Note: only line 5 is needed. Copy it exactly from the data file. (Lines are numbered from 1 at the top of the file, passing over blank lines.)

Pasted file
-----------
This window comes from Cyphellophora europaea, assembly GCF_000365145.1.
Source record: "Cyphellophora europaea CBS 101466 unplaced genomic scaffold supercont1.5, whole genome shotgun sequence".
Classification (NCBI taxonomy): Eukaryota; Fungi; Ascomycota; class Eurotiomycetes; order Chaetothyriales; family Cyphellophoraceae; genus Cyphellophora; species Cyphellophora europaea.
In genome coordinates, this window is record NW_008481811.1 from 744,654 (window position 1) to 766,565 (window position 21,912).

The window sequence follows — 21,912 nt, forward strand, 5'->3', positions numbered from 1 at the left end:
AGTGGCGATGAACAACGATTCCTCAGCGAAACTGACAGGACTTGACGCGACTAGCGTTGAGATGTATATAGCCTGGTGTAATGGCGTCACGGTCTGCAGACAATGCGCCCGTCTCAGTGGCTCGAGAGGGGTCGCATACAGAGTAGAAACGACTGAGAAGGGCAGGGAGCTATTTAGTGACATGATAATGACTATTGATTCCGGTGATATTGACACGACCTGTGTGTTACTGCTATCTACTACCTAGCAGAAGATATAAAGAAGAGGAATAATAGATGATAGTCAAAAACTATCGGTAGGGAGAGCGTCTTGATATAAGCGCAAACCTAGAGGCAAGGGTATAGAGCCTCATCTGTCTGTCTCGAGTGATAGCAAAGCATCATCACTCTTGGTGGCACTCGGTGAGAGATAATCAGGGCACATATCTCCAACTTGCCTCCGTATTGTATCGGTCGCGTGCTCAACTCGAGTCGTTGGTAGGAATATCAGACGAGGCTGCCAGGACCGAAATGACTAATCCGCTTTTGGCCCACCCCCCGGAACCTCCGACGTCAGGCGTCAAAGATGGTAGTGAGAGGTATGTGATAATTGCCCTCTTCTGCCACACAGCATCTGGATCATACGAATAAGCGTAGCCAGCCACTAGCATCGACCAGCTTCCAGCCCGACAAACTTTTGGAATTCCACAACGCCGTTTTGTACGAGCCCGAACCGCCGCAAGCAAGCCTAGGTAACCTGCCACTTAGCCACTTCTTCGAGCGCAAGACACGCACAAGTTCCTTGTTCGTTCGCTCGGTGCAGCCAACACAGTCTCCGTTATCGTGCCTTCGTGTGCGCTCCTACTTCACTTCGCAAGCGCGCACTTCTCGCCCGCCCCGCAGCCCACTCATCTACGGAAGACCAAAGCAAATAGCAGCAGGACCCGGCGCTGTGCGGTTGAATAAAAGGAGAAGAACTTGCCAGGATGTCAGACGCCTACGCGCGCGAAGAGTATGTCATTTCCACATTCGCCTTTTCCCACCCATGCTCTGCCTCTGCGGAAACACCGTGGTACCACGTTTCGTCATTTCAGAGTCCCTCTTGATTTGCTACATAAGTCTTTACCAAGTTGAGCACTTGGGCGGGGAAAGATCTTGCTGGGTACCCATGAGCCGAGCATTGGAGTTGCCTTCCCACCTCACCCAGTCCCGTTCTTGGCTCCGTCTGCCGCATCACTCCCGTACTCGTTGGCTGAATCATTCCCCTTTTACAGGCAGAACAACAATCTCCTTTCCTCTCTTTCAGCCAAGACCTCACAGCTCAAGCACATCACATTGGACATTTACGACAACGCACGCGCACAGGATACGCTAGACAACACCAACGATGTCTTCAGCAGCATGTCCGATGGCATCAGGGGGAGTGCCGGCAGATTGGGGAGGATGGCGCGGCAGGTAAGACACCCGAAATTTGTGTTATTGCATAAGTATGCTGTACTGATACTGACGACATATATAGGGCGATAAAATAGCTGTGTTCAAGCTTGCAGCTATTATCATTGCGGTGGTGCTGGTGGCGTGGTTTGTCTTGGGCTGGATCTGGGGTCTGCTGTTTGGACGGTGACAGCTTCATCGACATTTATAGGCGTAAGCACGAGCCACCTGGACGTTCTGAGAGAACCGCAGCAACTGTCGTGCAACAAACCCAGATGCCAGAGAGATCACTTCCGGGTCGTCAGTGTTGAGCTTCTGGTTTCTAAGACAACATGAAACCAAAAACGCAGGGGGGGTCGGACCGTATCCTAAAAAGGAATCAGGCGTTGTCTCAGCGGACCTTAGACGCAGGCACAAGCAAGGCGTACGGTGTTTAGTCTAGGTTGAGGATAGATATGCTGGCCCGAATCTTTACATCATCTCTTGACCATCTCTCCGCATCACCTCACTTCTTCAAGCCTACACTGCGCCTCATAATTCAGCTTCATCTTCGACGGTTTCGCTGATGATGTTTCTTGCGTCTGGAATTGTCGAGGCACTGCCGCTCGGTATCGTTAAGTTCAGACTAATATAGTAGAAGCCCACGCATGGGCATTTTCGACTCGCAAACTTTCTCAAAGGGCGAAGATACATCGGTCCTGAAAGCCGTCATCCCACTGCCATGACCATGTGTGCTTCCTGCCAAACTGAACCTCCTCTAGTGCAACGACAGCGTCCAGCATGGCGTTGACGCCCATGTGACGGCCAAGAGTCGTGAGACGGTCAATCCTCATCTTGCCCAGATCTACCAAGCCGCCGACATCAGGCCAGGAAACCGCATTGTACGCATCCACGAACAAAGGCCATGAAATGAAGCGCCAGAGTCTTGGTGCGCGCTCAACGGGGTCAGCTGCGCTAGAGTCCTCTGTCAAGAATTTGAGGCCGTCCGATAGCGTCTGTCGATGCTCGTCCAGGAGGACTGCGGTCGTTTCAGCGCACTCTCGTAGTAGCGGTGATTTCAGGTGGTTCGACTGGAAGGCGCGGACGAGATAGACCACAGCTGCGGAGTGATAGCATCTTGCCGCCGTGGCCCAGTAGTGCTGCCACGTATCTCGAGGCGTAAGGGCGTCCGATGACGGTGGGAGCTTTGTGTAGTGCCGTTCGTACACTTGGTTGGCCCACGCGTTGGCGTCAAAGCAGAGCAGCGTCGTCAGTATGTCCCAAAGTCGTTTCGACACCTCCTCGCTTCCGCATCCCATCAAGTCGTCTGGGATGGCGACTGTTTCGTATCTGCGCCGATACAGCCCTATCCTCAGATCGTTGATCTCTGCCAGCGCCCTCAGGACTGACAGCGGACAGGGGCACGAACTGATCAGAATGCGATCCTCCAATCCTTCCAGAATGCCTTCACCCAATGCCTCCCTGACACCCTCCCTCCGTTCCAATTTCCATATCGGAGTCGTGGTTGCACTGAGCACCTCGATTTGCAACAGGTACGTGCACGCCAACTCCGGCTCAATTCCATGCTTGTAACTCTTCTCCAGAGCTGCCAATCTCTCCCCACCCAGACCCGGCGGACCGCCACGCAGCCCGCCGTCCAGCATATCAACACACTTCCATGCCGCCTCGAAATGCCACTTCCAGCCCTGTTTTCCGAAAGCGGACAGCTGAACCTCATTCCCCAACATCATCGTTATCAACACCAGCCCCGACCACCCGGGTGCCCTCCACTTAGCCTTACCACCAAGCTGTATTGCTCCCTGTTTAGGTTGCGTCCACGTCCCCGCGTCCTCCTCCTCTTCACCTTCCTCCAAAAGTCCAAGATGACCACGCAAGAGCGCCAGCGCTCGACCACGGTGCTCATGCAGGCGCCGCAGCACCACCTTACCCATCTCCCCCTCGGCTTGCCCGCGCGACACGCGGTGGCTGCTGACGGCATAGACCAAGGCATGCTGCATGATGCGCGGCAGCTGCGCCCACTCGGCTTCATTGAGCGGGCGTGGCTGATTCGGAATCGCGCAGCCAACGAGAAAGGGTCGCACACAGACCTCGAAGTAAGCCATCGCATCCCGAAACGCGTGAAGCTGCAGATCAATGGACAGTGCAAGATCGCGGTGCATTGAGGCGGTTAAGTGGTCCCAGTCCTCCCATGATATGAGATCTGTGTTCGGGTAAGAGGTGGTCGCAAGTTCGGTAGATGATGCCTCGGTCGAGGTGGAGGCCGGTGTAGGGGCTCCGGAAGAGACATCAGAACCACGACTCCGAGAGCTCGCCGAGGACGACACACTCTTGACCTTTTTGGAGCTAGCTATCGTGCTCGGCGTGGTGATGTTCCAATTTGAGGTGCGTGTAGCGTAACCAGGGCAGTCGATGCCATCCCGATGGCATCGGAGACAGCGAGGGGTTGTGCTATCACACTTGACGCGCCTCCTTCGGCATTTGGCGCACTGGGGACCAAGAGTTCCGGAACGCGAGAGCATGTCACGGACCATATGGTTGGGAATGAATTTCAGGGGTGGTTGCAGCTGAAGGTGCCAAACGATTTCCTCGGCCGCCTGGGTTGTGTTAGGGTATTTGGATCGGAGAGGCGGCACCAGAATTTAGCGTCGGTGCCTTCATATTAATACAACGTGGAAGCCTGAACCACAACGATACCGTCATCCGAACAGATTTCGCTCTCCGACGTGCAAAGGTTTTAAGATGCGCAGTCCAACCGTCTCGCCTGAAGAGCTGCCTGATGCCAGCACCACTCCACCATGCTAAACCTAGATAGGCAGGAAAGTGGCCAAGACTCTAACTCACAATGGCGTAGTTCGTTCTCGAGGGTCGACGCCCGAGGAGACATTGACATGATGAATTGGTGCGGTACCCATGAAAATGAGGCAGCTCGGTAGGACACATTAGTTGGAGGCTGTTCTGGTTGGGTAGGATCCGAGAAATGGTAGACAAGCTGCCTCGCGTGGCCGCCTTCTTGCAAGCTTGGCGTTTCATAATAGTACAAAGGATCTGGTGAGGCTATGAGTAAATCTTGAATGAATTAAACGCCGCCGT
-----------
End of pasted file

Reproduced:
The window sequence follows — 21,912 nt, forward strand, 5'->3', positions numbered from 1 at the left end: